Lucy, the main character, is basically a female version of Sheldon from The Big Bang Theory, except I pictured her to look and sound like Amy Farrah Fowler.

Lucy has never been in love and wants to study emotions as a pathogen. Enter her good looking, newly heartbroken neighbour and watch the hilarity unfold.

There wasn’t anything ground-breaking in this story. It unfolded exactly as I expected, complete with zany sidekick friends and overbearing parents. But it was written well and I could easily pretend I was watching a movie.

My only qualms were the repetition of the phrase he scrubbed his hand through his hair and the word coursed (as in through someone’s veins). I also felt the ‘betrayal’ at the three-quarter mark was a bit weak.

It’s actually a great piece to analyse if you’re trying to figure out how write your own romantic comedy because the turning points were so obvious (and I mean that in the best possible way).

Overall, it was a fun, quick read and I’m thinking I will look up the next two books in the series.

Recommended for romantic comedy fans.

3.75 / 5 stars

Hector and the Search for Happiness

This was a quick, fun read. I have long been a fan of self-improvement books that are presented in the form of a quest, so this was right up my alley. When I first started reading it, I found the language a bit too simple, almost patronising. But after a while, I really got into it, and the simplicity actually made me consider the lessons for happiness a bit more deeply than I might have otherwise. I’m not sure I came away with anything brand new, but it was a good way of presenting information I was already aware of in a different way.

A Wild Sheep Chase

This is my third Murakami book, and probably the most confusing of the three (the other two being Norwegian Wood and 1Q84). I loved it, but I’m not sure how to explain why.

I am not the kind of person who can dig into themes and subtext and give everyone an insight into the deeper aspects of a story, so I’m just going to review the story in the only way I know how.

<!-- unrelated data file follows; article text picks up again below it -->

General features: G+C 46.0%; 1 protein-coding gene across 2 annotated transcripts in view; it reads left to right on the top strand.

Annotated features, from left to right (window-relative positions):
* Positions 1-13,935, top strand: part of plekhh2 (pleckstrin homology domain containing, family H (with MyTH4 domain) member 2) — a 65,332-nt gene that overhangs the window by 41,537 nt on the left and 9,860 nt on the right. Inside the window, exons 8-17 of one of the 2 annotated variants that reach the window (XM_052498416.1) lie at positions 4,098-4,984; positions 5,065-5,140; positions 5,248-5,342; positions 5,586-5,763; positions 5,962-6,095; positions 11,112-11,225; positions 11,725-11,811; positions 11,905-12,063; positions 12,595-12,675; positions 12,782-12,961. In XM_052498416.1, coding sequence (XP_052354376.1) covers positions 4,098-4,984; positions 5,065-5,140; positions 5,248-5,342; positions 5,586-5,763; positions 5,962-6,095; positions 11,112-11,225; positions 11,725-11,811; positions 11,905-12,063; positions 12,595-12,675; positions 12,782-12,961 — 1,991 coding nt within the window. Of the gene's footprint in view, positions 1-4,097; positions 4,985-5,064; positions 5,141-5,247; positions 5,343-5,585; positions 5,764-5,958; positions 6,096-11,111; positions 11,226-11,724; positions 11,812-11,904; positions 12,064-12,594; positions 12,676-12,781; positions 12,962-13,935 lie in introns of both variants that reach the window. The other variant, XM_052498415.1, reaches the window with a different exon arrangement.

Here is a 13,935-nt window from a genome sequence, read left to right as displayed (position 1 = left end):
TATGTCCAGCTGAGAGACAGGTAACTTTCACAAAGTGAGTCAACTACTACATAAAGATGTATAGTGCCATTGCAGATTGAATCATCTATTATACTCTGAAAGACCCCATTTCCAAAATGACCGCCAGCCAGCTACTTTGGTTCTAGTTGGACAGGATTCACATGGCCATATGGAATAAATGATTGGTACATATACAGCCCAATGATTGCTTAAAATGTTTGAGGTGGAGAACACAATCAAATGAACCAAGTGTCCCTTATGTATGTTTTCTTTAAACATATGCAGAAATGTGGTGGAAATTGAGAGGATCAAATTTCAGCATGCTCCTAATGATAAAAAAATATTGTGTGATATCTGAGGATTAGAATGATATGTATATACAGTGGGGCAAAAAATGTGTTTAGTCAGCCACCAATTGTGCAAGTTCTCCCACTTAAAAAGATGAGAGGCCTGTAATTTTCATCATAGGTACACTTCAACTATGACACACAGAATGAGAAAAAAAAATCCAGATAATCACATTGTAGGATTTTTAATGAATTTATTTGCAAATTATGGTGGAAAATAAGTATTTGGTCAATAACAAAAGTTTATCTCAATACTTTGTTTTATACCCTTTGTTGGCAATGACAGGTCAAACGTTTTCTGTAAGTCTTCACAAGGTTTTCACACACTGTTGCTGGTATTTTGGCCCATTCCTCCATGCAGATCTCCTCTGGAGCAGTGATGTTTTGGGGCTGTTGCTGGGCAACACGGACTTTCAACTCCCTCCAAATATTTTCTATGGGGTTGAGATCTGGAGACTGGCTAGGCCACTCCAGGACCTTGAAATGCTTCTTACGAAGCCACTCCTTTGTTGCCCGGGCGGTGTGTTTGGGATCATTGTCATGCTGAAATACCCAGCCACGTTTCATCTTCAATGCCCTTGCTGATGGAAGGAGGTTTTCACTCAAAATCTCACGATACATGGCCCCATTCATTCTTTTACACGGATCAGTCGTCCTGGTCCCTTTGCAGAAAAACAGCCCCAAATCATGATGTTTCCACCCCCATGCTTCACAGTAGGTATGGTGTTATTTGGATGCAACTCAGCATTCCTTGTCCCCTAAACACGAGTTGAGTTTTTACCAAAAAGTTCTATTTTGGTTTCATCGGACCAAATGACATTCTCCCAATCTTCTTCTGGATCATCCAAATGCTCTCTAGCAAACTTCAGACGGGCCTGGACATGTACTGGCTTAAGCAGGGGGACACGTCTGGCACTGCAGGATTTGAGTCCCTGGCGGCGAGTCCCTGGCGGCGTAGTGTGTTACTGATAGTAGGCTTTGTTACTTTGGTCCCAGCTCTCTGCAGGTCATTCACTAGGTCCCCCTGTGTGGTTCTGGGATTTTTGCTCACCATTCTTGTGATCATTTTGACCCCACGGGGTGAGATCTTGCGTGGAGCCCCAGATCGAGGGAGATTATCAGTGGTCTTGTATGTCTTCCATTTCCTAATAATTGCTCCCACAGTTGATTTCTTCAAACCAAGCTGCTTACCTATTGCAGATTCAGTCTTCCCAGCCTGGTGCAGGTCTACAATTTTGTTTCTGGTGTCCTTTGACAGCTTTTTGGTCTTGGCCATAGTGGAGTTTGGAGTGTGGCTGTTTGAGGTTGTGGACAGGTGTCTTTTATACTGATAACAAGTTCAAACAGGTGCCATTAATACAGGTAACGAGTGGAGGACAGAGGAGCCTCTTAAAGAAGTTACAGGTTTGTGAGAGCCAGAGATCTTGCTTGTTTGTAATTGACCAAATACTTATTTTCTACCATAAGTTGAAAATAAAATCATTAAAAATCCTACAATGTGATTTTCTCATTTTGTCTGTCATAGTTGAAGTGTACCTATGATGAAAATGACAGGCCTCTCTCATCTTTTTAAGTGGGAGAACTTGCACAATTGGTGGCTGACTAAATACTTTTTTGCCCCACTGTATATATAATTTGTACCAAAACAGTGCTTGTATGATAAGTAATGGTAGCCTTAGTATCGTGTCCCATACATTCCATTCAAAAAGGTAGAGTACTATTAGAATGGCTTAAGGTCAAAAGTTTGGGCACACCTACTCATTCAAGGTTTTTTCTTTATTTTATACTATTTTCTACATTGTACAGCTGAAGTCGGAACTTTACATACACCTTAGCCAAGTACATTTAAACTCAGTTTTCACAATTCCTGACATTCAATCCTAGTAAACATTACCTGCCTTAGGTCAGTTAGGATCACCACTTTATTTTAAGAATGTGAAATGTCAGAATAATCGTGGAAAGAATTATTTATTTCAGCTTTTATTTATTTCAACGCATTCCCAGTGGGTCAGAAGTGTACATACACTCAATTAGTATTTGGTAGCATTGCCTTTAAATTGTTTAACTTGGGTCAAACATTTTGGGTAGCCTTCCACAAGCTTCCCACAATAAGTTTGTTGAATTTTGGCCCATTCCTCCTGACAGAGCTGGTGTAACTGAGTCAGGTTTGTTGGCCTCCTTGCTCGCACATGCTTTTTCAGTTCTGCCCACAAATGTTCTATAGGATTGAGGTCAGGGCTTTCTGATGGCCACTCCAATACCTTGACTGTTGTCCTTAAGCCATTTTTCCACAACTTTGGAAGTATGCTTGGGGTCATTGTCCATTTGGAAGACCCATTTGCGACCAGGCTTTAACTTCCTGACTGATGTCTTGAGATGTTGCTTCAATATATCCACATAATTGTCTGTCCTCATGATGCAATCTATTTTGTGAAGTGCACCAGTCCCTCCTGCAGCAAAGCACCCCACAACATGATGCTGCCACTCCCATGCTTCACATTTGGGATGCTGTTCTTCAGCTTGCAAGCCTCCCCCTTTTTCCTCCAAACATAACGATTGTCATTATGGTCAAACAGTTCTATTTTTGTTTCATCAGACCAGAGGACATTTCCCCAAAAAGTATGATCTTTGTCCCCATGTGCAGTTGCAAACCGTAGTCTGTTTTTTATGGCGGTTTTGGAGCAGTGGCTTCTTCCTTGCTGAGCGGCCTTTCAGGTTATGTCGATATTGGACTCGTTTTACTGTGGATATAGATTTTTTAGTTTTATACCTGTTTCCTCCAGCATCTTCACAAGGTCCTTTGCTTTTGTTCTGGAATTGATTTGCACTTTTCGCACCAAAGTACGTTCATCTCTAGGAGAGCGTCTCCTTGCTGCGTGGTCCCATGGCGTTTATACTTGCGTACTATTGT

The protagonist is an almost too average guy. He doesn’t have a name. His wife just left him. He spends his days working at a PR business he half owns with an alcoholic friend.

And then a mysterious man shows up and wants him to track down a sheep in a photo that was used in one of their PR campaigns.

With the help of a girlfriend who has magical ears, they set off to the wilds of Hokkaido to find this sheep, which apparently inhabits people and then essentially tries to take over the world.

It all sounds really weird, and it is. But the interesting thing about Murakami’s books is how mundane the stories are, until suddenly they’re not. Apart from the sheep aspect (and the magic ears), the rest of the action is almost boring. There’s a lot of musing, and a lot of waking up, eating, walking etc. But I liked this because it reminded me of day-to-day life when I lived in Japan. I also love the descriptions of the scenery. Murakami has a deceptively simple way of writing things, which make abstract concepts easier to understand.

The last part of this book is quite dark and disturbing, although you don’t even really find out why until right at the very end.

I do recommend it, but I would possibly try something else by Murakami first to get a feel for how he operates.

I think this book will stick with me for a while.


A couple of my writer friends and I have formed an unofficial book club. So far, we have read Maybe In Another Life by Taylor Jenkins Reid (an awesome Sliding Doors type story), Ugly Love by Colleen Hoover (sorry, I just couldn’t finish it!) and now Horns by Joe Hill.

I read a lot of horror and thriller when I was younger, but I seemed to have forgone them in recent times for more light-hearted stuff. So when I first saw that Stephen King’s son was the author of our newest read, I was a little scared.

And I had a right to be so.

Joe Hill has a knack of lulling you into a false sense of security, making you think everything’s OK (despite the fact that the protagonist has newly developed horns growing from his head), and then bam! You’re suddenly sympathising with people exhibiting the darkest elements of human nature.

The interesting thing about this book was that as events unfolded, it became harder and harder to tell who the ‘bad guy’ was. I don’t want to give any spoilers away, so I’ll just say that not everything is as it seems, and it does make you question traditional religion in a way you might not have considered previously.

I felt like there was a bit of a Devil’s Advocate vibe throughout. Also Fallen – with its Rolling Stones’ references. Joe Hill’s descriptions were perfect at creating a grungy, small town feeling and a sense of bleakness to the environment. There was also just the right amount of confusion and dream-like quality to keep you from being pulled out of the story, even as things got as unbelievable as it’s possible to get.